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Fighting to Ban Morcellators

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Doctor Fighting to Ban Morcellators has Cancer Recurrence

The Inquirer
Marie McCullough, Inquirer Staff Writer
Posted: Thursday, March 5, 2015, 1:08 AM

Amy Reed, the doctor who has pushed for a ban on the gynecological surgery device that worsened her uterine cancer prognosis, said Wednesday that she is fighting a recurrence.

Reed, 41, had about a year in apparent remission after her 2013 diagnosis and treatment for leiomyosarcoma, a rare and ferociously aggressive uterine cancer.

Two weeks ago, she had surgery at the Hospital of the University of Pennsylvania to remove a small tumor that a scan revealed in the bony part of her spinal column. Radiation is next.

‘I had never had back surgery. They took out some bone and put in two rods. It hurts,’ she said as her six children played nearby in their Bucks County home. ‘But I’m able to go up and down steps. And we were fortunate that [the recurrence] was there and not somewhere else. They were able to remove it all.’

It’s the latest chapter in a story now known internationally. Reed, an anesthesiologist, and her husband, heart surgeon Hooman Noorchashm – both trained at Penn – had flourishing, Harvard-affiliated careers in Boston. Then, in October 2013, she had a hysterectomy for what doctors presumed were the benign growths called fibroids. But preoperative tests can’t distinguish fibroids from sarcoma.

Her surgery was done with an electric morcellator, a dissecting device that enables the tissue to be removed through small abdominal incisions rather than a big tummy incision, speeding recovery.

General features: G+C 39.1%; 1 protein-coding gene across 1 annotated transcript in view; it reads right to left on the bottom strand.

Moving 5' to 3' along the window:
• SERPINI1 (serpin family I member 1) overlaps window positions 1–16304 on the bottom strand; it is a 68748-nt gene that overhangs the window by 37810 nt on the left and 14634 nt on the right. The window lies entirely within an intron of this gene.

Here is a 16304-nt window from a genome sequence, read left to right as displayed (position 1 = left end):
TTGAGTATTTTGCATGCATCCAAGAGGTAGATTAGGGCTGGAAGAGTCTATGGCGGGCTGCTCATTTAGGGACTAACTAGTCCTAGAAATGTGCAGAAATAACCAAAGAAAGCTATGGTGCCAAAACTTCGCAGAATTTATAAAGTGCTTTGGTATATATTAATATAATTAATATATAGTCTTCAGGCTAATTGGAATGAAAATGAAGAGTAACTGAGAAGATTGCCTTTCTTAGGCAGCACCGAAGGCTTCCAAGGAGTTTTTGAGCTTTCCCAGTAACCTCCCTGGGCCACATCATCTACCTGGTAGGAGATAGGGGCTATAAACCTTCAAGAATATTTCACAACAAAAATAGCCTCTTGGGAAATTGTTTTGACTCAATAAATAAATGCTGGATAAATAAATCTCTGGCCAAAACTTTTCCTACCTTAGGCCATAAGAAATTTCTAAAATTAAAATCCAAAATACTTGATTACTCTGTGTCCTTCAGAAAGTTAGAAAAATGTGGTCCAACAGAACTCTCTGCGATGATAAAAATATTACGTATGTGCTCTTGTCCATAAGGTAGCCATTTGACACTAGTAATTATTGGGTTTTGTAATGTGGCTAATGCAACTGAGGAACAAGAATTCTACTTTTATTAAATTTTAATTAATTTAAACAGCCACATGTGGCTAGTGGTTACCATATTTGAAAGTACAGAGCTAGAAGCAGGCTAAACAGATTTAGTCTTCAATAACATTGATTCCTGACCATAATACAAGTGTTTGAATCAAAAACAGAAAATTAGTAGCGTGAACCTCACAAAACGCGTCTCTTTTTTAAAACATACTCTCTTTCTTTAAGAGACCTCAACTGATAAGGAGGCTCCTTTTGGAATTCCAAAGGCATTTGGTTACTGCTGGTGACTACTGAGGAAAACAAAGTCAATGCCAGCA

But the device hurled about bits of cancer that implanted throughout her abdomen and pelvis, worsening an already bad disease.

Before Reed and Noorchashm turned their tragedy into a public health campaign, doctors thought her complication was ultrarare, maybe one in 10,000 women who have a hysterectomy. The U.S. Food and Drug Administration now estimates up to one in 350 women undergoing hysterectomy with power morcellation may have a hidden cancer.

Although the FDA hasn’t banned the device, it has issued warnings that have sharply curtailed usage. Most major hospitals now eschew the device. The leading maker took its brand off the market last year. And just days ago, UnitedHealth Group Inc., the nation’s largest health insurer, began requiring doctors to obtain authorization for most types of hysterectomy.

Gynecological medical groups, however, defend using the tool in minimally invasive surgery, especially when it enables younger women to avoid a hysterectomy and preserve fertility.

For Reed, the debate seems senseless. ‘There are some days when I . . . feel, yeah, we’ve won. But most of the time, it’s completely frustrating that these devices are still out there and there are doctors – albeit not many – using them.’

‘Morcellation makes cancer worse,’ she said.

Last summer, she and her husband moved back to the Philadelphia area, where they have a large extended family. He is now working at Thomas Jefferson University Hospital. She was working part-time at Penn, and hopes to return this spring.

They have not tried to hide the reality from their children. ‘We say, ‘Everyone dies. It’s the way we’re made.”

She and her husband vow to keep their campaign going. Noorchashm has expanded it – with often combative e-mails to regulators, lawmakers, and medical groups – to warn about weaknesses in the federal approval process for medical devices.

‘Sometimes,’ he said, ‘Amy and I feel like we’re in a dark room that’s filling up with water. It’s not a kind cancer. But we are not in sob-story mode.’

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